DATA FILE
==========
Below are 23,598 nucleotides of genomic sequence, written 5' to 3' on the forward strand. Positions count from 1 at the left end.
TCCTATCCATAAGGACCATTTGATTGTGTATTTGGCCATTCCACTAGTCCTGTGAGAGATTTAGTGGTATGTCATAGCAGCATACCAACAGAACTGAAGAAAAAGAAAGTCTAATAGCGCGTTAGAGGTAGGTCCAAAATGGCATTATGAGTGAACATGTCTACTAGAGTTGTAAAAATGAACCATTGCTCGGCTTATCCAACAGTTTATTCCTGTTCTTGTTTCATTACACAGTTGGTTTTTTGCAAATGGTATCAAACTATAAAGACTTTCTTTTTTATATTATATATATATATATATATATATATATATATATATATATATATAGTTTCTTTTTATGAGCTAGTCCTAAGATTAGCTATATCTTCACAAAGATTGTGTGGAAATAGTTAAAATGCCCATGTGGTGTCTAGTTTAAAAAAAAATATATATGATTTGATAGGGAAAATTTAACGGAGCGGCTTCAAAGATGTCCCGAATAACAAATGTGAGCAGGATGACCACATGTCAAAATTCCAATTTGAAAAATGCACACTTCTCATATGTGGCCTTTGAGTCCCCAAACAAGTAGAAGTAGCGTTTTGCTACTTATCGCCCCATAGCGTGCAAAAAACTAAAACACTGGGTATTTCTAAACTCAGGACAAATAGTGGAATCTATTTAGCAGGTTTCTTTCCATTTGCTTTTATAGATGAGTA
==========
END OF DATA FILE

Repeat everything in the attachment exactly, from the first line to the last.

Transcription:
Below are 23,598 nucleotides of genomic sequence, written 5' to 3' on the forward strand. Positions count from 1 at the left end.
TCCTATCCATAAGGACCATTTGATTGTGTATTTGGCCATTCCACTAGTCCTGTGAGAGATTTAGTGGTATGTCATAGCAGCATACCAACAGAACTGAAGAAAAAGAAAGTCTAATAGCGCGTTAGAGGTAGGTCCAAAATGGCATTATGAGTGAACATGTCTACTAGAGTTGTAAAAATGAACCATTGCTCGGCTTATCCAACAGTTTATTCCTGTTCTTGTTTCATTACACAGTTGGTTTTTTGCAAATGGTATCAAACTATAAAGACTTTCTTTTTTATATTATATATATATATATATATATATATATATATATATATATATATAGTTTCTTTTTATGAGCTAGTCCTAAGATTAGCTATATCTTCACAAAGATTGTGTGGAAATAGTTAAAATGCCCATGTGGTGTCTAGTTTAAAAAAAAATATATATGATTTGATAGGGAAAATTTAACGGAGCGGCTTCAAAGATGTCCCGAATAACAAATGTGAGCAGGATGACCACATGTCAAAATTCCAATTTGAAAAATGCACACTTCTCATATGTGGCCTTTGAGTCCCCAAACAAGTAGAAGTAGCGTTTTGCTACTTATCGCCCCATAGCGTGCAAAAAACTAAAACACTGGGTATTTCTAAACTCAGGACAAATAGTGGAATCTATTTAGCAGGTTTCTTTCCATTTGCTTTTATAGATGAGTA